Thawing the Ice Age - Mastodon on Android

With the mass migration away from the "bird site" it was time to dig into the new hotness that is Mastodon. Extinct no more (or should I say a bit more populated these days), Mastodon is a federated social network where instances are run independently of each other. I won't bore you with how it works (come join the instance, it's run by an alpaca!).

For this blog post, I'm going to dive into the Android app and what we get pull back from a forensics perspective that may be useful for investigations. From a file system dump we can get to the Mastodon app path at:


Contents of these folders are pretty bare at this point. There are three main files of interest, the accounts file, the instance details file, and the account database file. I'll break these three down and what I was able to find with my time spent analyzing them.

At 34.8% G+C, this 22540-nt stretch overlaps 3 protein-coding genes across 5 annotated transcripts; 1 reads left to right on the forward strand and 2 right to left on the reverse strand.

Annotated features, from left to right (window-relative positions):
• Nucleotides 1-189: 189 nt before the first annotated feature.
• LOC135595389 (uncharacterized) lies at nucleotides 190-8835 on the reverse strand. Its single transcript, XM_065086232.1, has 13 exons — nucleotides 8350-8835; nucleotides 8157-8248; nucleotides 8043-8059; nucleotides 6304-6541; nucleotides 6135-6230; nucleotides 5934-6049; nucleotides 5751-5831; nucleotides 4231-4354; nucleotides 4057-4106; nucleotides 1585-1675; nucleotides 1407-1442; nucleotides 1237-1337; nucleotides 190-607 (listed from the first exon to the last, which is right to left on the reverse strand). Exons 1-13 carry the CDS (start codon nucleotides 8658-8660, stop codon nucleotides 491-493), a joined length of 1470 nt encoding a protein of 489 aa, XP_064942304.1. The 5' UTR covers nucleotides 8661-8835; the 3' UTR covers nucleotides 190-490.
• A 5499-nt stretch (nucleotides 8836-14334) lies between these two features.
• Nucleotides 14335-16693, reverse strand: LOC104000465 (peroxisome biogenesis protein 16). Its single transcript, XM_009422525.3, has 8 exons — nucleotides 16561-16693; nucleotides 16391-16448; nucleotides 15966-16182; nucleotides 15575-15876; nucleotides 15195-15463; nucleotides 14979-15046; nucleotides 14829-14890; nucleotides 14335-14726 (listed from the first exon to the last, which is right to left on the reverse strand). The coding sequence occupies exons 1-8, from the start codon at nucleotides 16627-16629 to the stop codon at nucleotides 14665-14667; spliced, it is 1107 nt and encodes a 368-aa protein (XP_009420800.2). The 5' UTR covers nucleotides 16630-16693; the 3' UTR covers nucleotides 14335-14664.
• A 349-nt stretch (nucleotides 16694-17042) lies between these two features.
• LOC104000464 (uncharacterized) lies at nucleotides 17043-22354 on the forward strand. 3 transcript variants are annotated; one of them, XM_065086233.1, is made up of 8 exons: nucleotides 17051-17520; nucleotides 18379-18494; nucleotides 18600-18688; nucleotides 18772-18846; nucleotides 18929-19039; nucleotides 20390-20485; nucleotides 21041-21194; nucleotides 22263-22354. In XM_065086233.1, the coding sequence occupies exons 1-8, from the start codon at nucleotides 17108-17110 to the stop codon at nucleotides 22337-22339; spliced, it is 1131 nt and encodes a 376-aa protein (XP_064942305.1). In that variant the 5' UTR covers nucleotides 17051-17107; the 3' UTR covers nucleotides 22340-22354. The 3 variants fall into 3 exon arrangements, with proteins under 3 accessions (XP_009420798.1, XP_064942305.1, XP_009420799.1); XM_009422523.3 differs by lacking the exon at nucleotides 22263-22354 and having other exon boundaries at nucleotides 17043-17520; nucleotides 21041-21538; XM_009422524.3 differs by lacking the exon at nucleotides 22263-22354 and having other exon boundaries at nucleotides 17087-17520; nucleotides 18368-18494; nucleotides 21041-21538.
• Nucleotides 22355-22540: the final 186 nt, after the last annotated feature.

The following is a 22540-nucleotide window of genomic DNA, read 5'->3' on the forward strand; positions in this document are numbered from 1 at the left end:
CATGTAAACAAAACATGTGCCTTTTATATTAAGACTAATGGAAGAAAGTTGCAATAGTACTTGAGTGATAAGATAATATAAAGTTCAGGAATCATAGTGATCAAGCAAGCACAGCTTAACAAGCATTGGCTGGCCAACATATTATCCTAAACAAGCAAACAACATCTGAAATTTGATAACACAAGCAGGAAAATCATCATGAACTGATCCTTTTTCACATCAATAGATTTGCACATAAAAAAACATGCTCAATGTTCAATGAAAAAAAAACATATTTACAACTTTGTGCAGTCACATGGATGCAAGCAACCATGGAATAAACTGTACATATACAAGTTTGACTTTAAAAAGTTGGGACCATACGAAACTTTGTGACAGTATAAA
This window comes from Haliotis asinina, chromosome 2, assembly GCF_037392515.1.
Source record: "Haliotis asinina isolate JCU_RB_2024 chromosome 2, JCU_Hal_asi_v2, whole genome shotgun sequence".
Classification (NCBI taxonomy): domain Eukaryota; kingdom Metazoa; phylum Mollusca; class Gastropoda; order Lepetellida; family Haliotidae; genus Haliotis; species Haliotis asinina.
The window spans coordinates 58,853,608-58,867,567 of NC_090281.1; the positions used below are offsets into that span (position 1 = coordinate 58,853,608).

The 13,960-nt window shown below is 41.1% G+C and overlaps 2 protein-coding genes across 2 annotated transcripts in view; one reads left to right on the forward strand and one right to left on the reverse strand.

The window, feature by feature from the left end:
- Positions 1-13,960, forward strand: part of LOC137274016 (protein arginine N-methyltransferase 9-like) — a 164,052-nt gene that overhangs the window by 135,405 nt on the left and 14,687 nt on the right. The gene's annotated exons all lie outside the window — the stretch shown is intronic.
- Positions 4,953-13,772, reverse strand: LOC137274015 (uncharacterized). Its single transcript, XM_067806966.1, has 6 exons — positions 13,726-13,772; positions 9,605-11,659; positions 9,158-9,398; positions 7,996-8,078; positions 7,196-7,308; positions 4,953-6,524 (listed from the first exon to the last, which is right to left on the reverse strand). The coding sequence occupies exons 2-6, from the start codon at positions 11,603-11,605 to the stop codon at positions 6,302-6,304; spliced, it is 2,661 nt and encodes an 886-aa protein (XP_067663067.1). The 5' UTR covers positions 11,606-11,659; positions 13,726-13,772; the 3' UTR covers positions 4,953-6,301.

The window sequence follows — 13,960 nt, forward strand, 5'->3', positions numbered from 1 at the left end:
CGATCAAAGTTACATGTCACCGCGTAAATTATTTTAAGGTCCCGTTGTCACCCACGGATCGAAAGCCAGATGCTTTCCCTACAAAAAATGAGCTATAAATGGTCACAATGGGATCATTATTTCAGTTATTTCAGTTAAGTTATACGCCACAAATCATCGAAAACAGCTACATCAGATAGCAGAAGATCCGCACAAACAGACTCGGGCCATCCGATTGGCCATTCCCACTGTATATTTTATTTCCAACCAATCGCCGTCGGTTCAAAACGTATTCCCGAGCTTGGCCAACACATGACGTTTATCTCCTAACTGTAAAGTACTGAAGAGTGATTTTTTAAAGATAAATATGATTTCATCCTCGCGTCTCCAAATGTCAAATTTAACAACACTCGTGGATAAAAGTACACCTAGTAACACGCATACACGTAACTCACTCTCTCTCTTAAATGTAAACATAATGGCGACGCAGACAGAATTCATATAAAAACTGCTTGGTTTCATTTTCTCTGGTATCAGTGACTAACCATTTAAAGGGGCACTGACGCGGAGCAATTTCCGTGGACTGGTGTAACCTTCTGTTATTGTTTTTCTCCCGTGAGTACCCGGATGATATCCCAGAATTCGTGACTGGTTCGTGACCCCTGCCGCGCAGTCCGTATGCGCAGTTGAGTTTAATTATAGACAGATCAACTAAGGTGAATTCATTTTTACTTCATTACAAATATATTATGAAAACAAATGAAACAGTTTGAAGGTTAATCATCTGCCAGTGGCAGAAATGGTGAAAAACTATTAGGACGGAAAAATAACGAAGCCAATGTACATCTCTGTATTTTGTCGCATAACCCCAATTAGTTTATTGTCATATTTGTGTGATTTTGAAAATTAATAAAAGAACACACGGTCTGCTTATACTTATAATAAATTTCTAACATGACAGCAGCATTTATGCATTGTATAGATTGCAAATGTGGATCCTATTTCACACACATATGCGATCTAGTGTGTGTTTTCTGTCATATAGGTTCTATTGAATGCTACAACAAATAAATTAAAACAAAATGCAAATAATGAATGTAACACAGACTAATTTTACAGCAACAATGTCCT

Account Database

The account database is what contains details about the app usage itself. This is where we will see timeline items, notifications, searches and more. The file can be found at:


The database file name will be in the format of <INSTANCE_NAME>_<ACCOUNT_ID>.db. For my test account it was "mstdn.social_109428923124491315.db". The file is just a SQLite database so we can open it in DB Browser. We get five tables total, four of which have usable data.

Figure 1: Table structure in the Mastodon DB file

The names are pretty self explanatory but here's a breakdown:
  • home_timeline - a list of all toots/boosts from your followers and yourself
  • notifications_all - all notifications including boosts, favorites, mentions and replies